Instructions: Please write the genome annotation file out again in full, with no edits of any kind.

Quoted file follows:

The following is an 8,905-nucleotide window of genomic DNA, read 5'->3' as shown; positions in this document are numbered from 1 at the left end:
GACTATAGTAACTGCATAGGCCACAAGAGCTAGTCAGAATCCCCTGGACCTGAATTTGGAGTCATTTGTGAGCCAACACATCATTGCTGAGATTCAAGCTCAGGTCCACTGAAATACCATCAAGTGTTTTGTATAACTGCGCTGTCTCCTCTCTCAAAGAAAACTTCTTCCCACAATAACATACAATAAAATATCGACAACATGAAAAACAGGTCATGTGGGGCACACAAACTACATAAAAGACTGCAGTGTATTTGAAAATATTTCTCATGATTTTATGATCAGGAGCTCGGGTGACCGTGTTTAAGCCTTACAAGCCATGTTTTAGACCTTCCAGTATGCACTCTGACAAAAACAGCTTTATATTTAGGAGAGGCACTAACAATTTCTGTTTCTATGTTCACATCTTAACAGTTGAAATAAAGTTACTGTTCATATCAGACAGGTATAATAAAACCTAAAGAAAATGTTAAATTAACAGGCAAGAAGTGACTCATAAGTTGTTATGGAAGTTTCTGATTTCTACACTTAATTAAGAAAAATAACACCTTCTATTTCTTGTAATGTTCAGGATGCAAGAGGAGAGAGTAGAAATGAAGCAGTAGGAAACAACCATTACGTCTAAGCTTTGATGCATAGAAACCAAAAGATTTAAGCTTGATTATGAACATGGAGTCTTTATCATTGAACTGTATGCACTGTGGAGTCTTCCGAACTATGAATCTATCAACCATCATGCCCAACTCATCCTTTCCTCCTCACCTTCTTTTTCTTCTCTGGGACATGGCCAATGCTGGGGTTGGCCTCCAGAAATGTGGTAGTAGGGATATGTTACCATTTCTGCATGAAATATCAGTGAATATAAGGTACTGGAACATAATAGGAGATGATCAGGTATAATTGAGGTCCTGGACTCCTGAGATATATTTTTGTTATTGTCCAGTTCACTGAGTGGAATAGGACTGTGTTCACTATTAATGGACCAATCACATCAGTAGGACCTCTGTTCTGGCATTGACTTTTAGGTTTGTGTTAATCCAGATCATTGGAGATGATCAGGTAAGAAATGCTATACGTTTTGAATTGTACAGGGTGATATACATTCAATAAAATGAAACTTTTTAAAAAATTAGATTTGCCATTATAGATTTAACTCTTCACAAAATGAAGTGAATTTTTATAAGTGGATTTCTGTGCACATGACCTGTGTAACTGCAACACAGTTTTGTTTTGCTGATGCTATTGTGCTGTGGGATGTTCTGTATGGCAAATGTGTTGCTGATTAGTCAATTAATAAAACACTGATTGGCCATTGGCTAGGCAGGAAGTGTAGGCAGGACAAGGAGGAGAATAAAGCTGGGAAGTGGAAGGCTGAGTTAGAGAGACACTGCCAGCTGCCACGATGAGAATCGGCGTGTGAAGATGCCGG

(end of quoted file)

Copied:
The following is an 8,905-nucleotide window of genomic DNA, read 5'->3' as shown; positions in this document are numbered from 1 at the left end:
GACTATAGTAACTGCATAGGCCACAAGAGCTAGTCAGAATCCCCTGGACCTGAATTTGGAGTCATTTGTGAGCCAACACATCATTGCTGAGATTCAAGCTCAGGTCCACTGAAATACCATCAAGTGTTTTGTATAACTGCGCTGTCTCCTCTCTCAAAGAAAACTTCTTCCCACAATAACATACAATAAAATATCGACAACATGAAAAACAGGTCATGTGGGGCACACAAACTACATAAAAGACTGCAGTGTATTTGAAAATATTTCTCATGATTTTATGATCAGGAGCTCGGGTGACCGTGTTTAAGCCTTACAAGCCATGTTTTAGACCTTCCAGTATGCACTCTGACAAAAACAGCTTTATATTTAGGAGAGGCACTAACAATTTCTGTTTCTATGTTCACATCTTAACAGTTGAAATAAAGTTACTGTTCATATCAGACAGGTATAATAAAACCTAAAGAAAATGTTAAATTAACAGGCAAGAAGTGACTCATAAGTTGTTATGGAAGTTTCTGATTTCTACACTTAATTAAGAAAAATAACACCTTCTATTTCTTGTAATGTTCAGGATGCAAGAGGAGAGAGTAGAAATGAAGCAGTAGGAAACAACCATTACGTCTAAGCTTTGATGCATAGAAACCAAAAGATTTAAGCTTGATTATGAACATGGAGTCTTTATCATTGAACTGTATGCACTGTGGAGTCTTCCGAACTATGAATCTATCAACCATCATGCCCAACTCATCCTTTCCTCCTCACCTTCTTTTTCTTCTCTGGGACATGGCCAATGCTGGGGTTGGCCTCCAGAAATGTGGTAGTAGGGATATGTTACCATTTCTGCATGAAATATCAGTGAATATAAGGTACTGGAACATAATAGGAGATGATCAGGTATAATTGAGGTCCTGGACTCCTGAGATATATTTTTGTTATTGTCCAGTTCACTGAGTGGAATAGGACTGTGTTCACTATTAATGGACCAATCACATCAGTAGGACCTCTGTTCTGGCATTGACTTTTAGGTTTGTGTTAATCCAGATCATTGGAGATGATCAGGTAAGAAATGCTATACGTTTTGAATTGTACAGGGTGATATACATTCAATAAAATGAAACTTTTTAAAAAATTAGATTTGCCATTATAGATTTAACTCTTCACAAAATGAAGTGAATTTTTATAAGTGGATTTCTGTGCACATGACCTGTGTAACTGCAACACAGTTTTGTTTTGCTGATGCTATTGTGCTGTGGGATGTTCTGTATGGCAAATGTGTTGCTGATTAGTCAATTAATAAAACACTGATTGGCCATTGGCTAGGCAGGAAGTGTAGGCAGGACAAGGAGGAGAATAAAGCTGGGAAGTGGAAGGCTGAGTTAGAGAGACACTGCCAGCTGCCACGATGAGAATCGGCGTGTGAAGATGCCGG